Document Type : Original Article
Center for Disease Control and Prevention, Deputy for Health, Ministry of Health and Medical Education, Tehran, Iran
Cancer Research Center, Cancer Institute of Iran, Tehran University of Medical Sciences, Tehran, Iran
Department of Community Medicine, Iran University of Medical Sciences, Tehran, Iran
Department of Epidemiology, School of Public Health, ShahidBeheshti University of Medical Sciences, Tehran, Iran
National Program for Disease Registries and Health Outcomes, Deputy for Research, Ministry of Health and Medical Education, Tehran, Iran
To estimate Oral Hygiene (OH) status in the Iranian population in 2011, and to determine the influence of socio-economic characteristics on OH, and its interrelation with common risk factors of Non-Communicable Diseases (NCDs).
Data including a total of 12,105 individuals aged 6-70 years were obtained from the sixth round of the surveys of NCDs risk factors in Iran. OH was recorded through a structured questionnaire measuring daily frequencies of tooth brushing and dental flossing. Descriptive analyses were performed on demographic characteristics in the complex sample survey setting. We also employed weighted binary logistic regression to compute Odds Ratio (OR) as a measure of association between the response and explanatory factors. Furthermore, to construct an asset index, we utilized Principal Component Analysis (PCA).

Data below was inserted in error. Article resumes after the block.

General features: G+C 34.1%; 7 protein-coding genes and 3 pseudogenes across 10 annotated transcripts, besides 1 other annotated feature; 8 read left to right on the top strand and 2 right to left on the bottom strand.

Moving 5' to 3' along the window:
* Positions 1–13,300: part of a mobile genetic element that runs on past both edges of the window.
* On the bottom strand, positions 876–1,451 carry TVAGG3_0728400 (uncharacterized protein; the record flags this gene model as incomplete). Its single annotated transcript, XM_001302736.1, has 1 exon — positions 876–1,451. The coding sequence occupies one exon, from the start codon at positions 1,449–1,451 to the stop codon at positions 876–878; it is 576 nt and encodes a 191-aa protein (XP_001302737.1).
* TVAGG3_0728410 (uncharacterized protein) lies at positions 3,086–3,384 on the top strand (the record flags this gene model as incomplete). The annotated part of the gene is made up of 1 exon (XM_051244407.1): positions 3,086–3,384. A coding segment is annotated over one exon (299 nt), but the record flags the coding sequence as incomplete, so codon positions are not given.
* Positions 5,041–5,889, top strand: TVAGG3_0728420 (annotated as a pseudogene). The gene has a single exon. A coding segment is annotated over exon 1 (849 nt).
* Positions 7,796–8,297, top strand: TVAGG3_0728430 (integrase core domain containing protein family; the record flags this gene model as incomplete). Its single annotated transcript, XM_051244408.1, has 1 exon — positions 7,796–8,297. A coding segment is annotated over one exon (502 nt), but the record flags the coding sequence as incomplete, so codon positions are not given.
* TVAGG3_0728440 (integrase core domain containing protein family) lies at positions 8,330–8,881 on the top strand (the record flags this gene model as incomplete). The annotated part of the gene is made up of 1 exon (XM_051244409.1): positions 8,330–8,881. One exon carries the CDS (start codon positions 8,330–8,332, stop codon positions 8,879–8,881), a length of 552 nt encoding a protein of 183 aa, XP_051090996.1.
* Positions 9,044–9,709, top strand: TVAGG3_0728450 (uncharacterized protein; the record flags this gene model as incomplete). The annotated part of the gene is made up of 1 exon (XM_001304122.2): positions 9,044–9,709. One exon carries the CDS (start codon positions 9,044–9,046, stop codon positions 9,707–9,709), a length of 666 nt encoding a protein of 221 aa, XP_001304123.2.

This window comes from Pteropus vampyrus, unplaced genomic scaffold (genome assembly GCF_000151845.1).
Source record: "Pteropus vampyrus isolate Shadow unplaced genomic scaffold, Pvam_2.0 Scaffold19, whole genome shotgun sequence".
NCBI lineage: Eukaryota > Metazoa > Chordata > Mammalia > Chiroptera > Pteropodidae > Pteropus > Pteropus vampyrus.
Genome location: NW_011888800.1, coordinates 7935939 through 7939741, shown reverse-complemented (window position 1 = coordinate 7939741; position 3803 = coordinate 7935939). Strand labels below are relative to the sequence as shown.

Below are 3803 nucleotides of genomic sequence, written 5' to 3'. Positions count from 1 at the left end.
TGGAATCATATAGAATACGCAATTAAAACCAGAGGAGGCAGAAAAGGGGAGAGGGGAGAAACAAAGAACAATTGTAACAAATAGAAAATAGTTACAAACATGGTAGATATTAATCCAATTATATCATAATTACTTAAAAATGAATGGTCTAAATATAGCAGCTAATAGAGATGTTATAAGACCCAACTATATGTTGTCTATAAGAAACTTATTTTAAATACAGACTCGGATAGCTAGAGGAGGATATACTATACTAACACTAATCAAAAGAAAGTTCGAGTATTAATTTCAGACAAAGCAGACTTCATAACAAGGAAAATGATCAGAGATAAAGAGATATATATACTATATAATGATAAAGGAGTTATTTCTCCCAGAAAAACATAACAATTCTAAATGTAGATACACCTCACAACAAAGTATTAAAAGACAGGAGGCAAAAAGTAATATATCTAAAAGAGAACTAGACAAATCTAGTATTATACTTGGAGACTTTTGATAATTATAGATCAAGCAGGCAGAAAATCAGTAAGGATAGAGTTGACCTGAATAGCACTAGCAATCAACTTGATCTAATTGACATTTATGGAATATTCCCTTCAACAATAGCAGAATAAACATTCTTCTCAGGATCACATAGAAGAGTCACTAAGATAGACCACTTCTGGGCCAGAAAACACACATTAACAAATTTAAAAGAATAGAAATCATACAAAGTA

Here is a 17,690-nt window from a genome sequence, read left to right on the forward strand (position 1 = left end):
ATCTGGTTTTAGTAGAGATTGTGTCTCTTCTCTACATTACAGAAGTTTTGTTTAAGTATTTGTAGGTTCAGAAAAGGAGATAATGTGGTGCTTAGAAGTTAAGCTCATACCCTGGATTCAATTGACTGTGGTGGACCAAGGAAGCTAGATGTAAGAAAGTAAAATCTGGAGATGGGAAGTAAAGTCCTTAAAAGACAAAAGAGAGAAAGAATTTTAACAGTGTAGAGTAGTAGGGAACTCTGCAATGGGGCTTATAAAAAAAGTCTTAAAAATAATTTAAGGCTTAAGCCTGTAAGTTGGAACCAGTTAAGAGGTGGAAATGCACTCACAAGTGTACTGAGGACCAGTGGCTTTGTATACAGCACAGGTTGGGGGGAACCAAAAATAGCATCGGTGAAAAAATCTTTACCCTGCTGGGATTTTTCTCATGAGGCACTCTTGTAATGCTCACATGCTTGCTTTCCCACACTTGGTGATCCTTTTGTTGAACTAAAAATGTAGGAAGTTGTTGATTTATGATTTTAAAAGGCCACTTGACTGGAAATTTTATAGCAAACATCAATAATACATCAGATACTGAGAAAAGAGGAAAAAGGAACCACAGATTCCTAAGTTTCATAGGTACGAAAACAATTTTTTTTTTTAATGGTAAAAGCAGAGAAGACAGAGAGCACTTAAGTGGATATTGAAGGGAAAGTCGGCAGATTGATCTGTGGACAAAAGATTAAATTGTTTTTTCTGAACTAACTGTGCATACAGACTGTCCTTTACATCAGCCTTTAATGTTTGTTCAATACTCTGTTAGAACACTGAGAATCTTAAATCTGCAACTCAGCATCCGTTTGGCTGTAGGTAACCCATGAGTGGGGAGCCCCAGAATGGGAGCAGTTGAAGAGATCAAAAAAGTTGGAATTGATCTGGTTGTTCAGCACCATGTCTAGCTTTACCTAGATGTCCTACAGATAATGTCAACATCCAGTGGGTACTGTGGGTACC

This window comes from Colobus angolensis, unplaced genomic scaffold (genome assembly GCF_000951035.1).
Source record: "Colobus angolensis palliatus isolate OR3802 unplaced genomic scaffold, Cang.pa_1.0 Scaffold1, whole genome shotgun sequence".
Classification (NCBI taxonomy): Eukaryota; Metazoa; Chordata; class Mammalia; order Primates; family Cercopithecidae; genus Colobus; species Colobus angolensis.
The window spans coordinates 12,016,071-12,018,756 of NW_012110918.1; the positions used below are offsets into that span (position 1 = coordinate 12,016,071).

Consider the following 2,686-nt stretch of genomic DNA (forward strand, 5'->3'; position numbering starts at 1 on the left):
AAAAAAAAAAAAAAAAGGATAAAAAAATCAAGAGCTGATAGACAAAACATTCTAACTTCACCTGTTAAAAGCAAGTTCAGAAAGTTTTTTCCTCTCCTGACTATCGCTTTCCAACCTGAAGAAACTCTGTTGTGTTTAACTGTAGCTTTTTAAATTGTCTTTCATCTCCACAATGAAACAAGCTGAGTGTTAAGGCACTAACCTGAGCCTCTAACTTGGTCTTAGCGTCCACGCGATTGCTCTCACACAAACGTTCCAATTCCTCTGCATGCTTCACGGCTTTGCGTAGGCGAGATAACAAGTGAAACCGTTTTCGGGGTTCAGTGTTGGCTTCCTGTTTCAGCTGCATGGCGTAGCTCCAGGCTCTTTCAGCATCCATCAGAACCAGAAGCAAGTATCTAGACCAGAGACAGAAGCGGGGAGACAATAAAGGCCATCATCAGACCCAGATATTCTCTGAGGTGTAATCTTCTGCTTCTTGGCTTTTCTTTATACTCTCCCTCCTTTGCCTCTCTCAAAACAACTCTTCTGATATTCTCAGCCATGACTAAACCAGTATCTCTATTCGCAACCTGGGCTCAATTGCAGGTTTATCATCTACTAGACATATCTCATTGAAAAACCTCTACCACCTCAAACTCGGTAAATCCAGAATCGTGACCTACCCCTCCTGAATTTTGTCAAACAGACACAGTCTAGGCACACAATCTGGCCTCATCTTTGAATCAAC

The percentage with minimum recommended daily OH practices was 3.7% among men and 7.7% among women (OR= 2.3; P< 0.001). Urban citizens were more likely to have their teeth cleaned compared to rural people (OR= 2.8; P< 0.001). For both genders, a relatively better condition was observed in the 25–34 age group (male: 5.6%; female: 10.3%). In addition, OH status improved significantly by increase in both level of education (P< 0.001) and economic status (P< 0.001). There were also apparent associations between self-care practices and specific behavioral risk factors, though the correlation with dietary habits and tobacco use could be largely explained by socio-economic factors.
OH situation in Iran calls for urgent need to assign proper interventions and strategies toward raising public awareness and reducing disparities in access to health facilities.